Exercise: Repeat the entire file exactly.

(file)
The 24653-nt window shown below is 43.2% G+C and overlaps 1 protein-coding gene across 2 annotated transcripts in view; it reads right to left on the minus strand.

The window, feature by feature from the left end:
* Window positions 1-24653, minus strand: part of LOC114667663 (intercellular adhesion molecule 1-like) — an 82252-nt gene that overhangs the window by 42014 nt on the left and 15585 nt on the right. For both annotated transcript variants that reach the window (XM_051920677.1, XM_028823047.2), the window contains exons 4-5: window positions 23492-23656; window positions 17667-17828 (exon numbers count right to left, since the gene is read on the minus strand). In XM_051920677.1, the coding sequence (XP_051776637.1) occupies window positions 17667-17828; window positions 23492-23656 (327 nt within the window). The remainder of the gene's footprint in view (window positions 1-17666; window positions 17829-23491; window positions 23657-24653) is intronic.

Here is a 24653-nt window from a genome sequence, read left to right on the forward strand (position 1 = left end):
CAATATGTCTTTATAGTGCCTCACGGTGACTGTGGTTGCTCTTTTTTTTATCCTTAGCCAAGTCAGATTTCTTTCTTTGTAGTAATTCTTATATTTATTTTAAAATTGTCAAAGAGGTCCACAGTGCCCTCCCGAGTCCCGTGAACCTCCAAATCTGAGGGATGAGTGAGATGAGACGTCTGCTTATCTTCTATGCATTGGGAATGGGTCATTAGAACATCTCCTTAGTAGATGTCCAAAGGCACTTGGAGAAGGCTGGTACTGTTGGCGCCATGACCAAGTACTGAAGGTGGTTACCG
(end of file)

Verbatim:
The 24653-nt window shown below is 43.2% G+C and overlaps 1 protein-coding gene across 2 annotated transcripts in view; it reads right to left on the minus strand.

The window, feature by feature from the left end:
* Window positions 1-24653, minus strand: part of LOC114667663 (intercellular adhesion molecule 1-like) — an 82252-nt gene that overhangs the window by 42014 nt on the left and 15585 nt on the right. For both annotated transcript variants that reach the window (XM_051920677.1, XM_028823047.2), the window contains exons 4-5: window positions 23492-23656; window positions 17667-17828 (exon numbers count right to left, since the gene is read on the minus strand). In XM_051920677.1, the coding sequence (XP_051776637.1) occupies window positions 17667-17828; window positions 23492-23656 (327 nt within the window). The remainder of the gene's footprint in view (window positions 1-17666; window positions 17829-23491; window positions 23657-24653) is intronic.

Here is a 24653-nt window from a genome sequence, read left to right on the forward strand (position 1 = left end):
CAATATGTCTTTATAGTGCCTCACGGTGACTGTGGTTGCTCTTTTTTTTATCCTTAGCCAAGTCAGATTTCTTTCTTTGTAGTAATTCTTATATTTATTTTAAAATTGTCAAAGAGGTCCACAGTGCCCTCCCGAGTCCCGTGAACCTCCAAATCTGAGGGATGAGTGAGATGAGACGTCTGCTTATCTTCTATGCATTGGGAATGGGTCATTAGAACATCTCCTTAGTAGATGTCCAAAGGCACTTGGAGAAGGCTGGTACTGTTGGCGCCATGACCAAGTACTGAAGGTGGTTACCG